Union Station

Union Station (opened 1929)

City bonds were voted to begin construction of this station, designed to unify all of downtown Los Angeles's railway stations into one in 1924. Initial designs had the station next to or actually on top of the “Pueblo” plaza area, but in 1925 finalized designs had it moved a half mile east next to the river to simplify the links between it, the Santa Fe and the Union Pacific (which had had a small station on the site, closed since 1916).

Work began in 1926, with the construction of the Main Terminal building on the south side of East Sunset Blvd followed by the station's distinctive duel train sheds on the north side, with the Great Causeway connecting the two high above Sunset. Beneath the Causeway, were the “drop off” entryways for cars and buses on each side of Sunset.

The northernmost of the duel sheds served the Santa Fe, Southern Pacific and Union Pacific railways, while the southern one served the Pacific Electric interurbans (Northern District lines and the Hollywood/Venice line) and Los Angeles Railway trolleys (specifically the “B” and “N” lines).

The station officially opened on November 17th, 1929, though none of the Pacific Electric lines would use it until the finishing of the “Sunset Cutoff” and the Mission Street Bridge (since removed) in 1931 and 1932, respectively.

The 1930s & 40s were a heyday for the station, with trains from all over the nation discharging their passengers to climb aboard the “Big Red Cars” and “Big Yellow Cars” to be whisked about Los Angeles. And the plans for the “Los Angeles & Pacific” system showed the station as the northeast anchor of a subway system that would eventually funnel all of the P.E.'s three districts through it.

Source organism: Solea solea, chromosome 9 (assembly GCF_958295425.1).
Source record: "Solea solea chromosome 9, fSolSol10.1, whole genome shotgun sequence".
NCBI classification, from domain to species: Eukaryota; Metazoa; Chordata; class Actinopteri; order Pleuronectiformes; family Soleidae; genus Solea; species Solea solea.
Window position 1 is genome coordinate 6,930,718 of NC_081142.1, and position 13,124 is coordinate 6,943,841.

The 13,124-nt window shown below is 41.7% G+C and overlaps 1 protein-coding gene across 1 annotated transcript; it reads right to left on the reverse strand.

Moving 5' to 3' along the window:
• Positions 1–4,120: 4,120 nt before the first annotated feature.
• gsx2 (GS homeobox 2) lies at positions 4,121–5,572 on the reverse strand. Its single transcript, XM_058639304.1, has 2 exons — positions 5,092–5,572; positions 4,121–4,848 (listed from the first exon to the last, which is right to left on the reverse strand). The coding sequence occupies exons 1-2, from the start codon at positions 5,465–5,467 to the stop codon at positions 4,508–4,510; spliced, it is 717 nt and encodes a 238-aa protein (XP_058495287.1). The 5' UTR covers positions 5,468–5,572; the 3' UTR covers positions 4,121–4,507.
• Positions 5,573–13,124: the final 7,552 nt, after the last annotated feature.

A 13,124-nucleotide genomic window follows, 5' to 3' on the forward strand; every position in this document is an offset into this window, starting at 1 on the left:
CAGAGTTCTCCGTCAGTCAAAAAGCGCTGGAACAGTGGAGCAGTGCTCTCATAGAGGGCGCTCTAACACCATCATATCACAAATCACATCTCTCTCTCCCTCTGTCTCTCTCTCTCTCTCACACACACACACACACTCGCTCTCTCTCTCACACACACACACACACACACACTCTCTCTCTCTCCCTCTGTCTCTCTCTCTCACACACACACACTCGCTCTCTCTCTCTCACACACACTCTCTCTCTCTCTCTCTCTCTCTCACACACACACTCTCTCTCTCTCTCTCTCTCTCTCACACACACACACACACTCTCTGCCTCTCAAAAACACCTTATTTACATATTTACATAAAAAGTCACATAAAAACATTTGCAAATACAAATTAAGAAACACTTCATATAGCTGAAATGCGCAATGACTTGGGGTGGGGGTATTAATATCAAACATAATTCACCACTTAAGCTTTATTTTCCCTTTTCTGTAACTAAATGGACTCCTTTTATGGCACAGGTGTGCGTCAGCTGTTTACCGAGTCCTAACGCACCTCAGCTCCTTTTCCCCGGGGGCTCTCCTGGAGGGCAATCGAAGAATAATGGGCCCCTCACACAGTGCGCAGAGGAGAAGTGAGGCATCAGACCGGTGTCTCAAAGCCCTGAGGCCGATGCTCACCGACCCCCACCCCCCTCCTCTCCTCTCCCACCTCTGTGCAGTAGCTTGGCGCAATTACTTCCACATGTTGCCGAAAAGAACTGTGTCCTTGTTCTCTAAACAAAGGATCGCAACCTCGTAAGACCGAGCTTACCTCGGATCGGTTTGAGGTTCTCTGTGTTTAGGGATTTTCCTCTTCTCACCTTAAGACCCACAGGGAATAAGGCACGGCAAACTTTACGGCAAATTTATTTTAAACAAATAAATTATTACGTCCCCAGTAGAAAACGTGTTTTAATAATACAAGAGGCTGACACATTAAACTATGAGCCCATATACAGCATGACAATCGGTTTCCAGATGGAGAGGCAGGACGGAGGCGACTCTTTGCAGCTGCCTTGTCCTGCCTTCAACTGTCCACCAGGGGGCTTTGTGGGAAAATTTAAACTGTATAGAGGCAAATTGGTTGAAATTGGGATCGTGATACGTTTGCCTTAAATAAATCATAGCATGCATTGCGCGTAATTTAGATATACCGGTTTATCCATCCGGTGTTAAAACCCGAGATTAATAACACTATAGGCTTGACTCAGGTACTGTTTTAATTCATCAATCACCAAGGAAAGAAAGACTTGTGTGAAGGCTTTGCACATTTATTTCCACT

However, as the area moved into the 50s, things began to change. Rail travel to the great station began to drop due to a combination of factors1 and travel on the P.E. and LARwy was dropping even more. The halting of the LA&P project in 1949, which if completed perhaps could have at least partially reversed this trend, put a black mark on the future use of the station for the trolleys. As the 50s progressed, the P.E. gradually cut line after line from its Northern District (along with the other two district, of course), finally in 1961 closing the Los Angeles to El Monte line (itself a truncated remnant of the San Bernadino line) and, perhaps ironically, returning the Hollywood/Venice line to its original 6th & Main station where it would run for just a year more until the MTA's acquisition of the P.E.'s passenger business and their closing of the line.

LARwy cars (now also under MTA operation) would continue to operate through the station until the last day of narrow gauge operation in late 1969, but they were a handful of lonely cars visiting what had been busy platforms thirty years before.

Following the closing of the “B” and “N” lines, the southern shed was mostly abandoned and used for storage (MTA housed its retired PCC cars there). Over the years, several plans for its use – including converting it into a bus terminal (in 1973) and an open aired market (in 1979) were floated, but little was actually done.

The station itself cut back a lot of things during these decades. Over half the terminal building was closed off, including most of the Grand Causeway. Passengers now checked in at what had simply been the north-side Sunset drop-off point and walked along a “temporary” causeway across the end of the southern shed tracks to reach their platforms in the northern shed.2

Then the “Oil Shocks” of the 80s hit and the MTA once again brought out plans for a revived interurban system, centered on the station.3 They began work on reviving several old P.E. lines – the Glendale, Santa Monica Blvd and Long Beach lines first – and tied all these into the single unified destination of Union Station. On June 5th, 1987, the first regularly operating interurban pulled away from the number 6 platform in the south shed and headed towards Glendale.

And over the years since, the station has increasingly been the knot that ties together east and west, north and south in L.A. county. And now plans for a bus terminal annex across Terminal Ave from the station are in the works, further cementing the station as the transportation hub for Los Angeles.

The MTA is even thinking of a subway from the station to Wilshire Blvd...



Union Station Area
(click for larger version)